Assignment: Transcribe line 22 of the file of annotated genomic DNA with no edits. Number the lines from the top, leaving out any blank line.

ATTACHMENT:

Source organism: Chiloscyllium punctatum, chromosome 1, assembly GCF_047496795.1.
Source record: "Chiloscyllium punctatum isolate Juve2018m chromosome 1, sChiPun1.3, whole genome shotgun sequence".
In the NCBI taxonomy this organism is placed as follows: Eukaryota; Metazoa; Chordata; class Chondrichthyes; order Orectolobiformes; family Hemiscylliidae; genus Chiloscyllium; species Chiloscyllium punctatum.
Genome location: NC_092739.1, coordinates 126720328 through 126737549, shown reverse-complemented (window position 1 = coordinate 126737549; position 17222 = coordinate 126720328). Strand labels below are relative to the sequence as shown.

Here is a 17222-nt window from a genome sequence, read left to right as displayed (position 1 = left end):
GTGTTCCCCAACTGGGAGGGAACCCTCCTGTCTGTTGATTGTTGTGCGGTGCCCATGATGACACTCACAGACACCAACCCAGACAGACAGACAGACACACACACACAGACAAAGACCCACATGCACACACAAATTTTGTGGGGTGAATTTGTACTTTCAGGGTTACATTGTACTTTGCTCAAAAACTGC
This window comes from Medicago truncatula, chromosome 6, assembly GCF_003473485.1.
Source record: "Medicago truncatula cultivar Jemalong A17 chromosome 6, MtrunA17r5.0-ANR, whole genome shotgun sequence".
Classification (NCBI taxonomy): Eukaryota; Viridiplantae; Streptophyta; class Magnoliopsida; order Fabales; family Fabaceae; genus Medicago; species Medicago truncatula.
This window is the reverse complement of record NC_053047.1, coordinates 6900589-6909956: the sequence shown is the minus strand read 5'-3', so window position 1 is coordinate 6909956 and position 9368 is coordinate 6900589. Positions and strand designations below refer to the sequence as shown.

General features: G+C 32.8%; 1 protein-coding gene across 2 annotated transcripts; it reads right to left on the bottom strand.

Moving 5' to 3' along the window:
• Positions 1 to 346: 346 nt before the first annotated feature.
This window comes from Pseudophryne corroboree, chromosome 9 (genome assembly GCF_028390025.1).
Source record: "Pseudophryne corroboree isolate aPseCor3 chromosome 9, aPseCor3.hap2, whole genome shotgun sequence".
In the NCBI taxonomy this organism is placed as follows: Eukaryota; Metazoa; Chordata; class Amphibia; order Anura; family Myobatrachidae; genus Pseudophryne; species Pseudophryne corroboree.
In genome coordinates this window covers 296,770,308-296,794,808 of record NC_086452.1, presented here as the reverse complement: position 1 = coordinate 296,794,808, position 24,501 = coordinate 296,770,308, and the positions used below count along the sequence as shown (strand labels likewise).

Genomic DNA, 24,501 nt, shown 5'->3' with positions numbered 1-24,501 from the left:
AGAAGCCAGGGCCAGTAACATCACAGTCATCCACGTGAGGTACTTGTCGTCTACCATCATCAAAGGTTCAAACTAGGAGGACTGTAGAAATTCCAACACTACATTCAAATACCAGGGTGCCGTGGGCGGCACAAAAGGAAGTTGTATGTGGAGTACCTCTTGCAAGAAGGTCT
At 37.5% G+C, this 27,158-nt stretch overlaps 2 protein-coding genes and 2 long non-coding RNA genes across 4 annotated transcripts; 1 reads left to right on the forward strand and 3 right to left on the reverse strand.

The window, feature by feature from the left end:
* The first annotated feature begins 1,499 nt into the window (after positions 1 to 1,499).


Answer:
* The first annotated feature begins 1,499 nt into the window (after positions 1 to 1,499).